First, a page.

As a masters student, Arielle particularly enjoys the freedom of choosing areas of study related to her cultural interests.
"My masters journey began quite suddenly as I applied very last minute and received confirmation shortly before classes were to start. Having just completed my Bachelor of Architectural Studies, I felt that three years wasn't enough and thanks to the quick actions of all staff involved, I was able to make a swift transition from my bachelors to a postgraduate programme.
In architecture, it's essential to complete your masters, and now with one year done, I have no regrets knowing I made the right decision.
"Masters work is very independent, which I was prepared for but also a little nervous about. Sometimes at university, students can be quite competitive, but as recent graduates, the environment as a masters student is a lot more collaborative and co-operative.
"I took a paper on Pacific architecture, which looks at incorporating cultural practices and traditions into our work. A key lesson I learned from this course was that we don't always have to think about things architecturally. I had fascinating discussions with historians and got to look at historical knowledge as a basis for my research. It was also intriguing to see that as a Pacific student in this class, my experiences were insightful to other students. Getting to talk about my culture, and present a project on it, was genuinely fulfilling.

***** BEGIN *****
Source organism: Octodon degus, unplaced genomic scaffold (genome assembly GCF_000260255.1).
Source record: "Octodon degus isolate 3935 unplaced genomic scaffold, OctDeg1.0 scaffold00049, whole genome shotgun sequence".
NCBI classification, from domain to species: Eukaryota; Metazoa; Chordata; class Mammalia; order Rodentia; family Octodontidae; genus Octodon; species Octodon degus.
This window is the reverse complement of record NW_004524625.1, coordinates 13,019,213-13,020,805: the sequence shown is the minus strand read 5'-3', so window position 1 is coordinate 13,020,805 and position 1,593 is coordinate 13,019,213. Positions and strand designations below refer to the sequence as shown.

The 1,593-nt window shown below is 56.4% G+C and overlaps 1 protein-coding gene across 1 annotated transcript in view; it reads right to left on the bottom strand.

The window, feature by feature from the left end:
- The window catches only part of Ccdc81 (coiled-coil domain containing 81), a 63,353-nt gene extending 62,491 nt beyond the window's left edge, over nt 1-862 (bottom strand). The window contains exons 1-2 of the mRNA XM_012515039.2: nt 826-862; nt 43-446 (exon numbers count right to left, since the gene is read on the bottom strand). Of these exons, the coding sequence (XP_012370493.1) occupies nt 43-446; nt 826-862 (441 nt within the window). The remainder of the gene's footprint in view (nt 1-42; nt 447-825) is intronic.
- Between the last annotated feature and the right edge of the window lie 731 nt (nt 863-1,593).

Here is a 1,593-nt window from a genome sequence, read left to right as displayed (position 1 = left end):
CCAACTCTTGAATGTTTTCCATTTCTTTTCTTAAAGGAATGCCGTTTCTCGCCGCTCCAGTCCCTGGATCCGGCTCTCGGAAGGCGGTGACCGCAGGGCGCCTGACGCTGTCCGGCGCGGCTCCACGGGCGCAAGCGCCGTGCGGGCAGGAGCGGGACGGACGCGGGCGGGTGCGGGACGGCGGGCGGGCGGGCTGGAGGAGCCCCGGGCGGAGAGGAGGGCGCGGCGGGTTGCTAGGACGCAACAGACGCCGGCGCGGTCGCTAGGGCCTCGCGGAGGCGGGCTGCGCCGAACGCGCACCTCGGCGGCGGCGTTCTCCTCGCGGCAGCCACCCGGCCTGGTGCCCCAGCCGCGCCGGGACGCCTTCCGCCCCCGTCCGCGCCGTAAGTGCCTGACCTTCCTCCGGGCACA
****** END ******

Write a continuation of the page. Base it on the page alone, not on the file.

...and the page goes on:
"Working independently has provided me with a lot of new challenges, especially when it comes to planning my day. I always write up a list of things I need to do and prioritise. It's essential to me to do this as I like to complete everything before 5pm and keep stress to a minimum.
"One thing which I loved about postgraduate study is having my own desk and area. It's great having a bay with my friends as it allows us to work together more frequently, hang our work and share ideas. It also means I get to leave my work here and not worry about taking too much home with me.
"A postgraduate mindset is very different to an undergraduate mindset. At an undergraduate level, you are taught within very strict guidelines that you need to stick to, but in postgraduate, you have a lot more freedom to study what you are passionate about. I was lucky enough to explore more into my Pacific identity through my work, alongside my friends.
"Tuākana is a programme I have been thankful for and have been active in this year. My involvement in the programme allows me to give back to new students, making space for them within the studio bay, mentoring them and providing them with an opportunity to seek advice.
Having completed my bachelor degree, I know how it is to at times struggle with the work. Thanks to Tuākana giving me that space to be myself, I was able to overcome some of those struggles.
"Our lecturer, Bill McKay, encouraged us with some words of wisdom. He gave sage advice on thesis writing and said that as world changers and leaders, we are going to help influence the world.
"I am really excited about working on my thesis next year, which is likely to be on Pacific themes in mental health. I know it will be a sensitive topic to undertake, but I am looking forward to researching a subject for which I am so passionate.
"Mental health to me is about building people up and not building walls around them. Next year is about me breaking out of my comfort zone, and I can't wait to take it on!"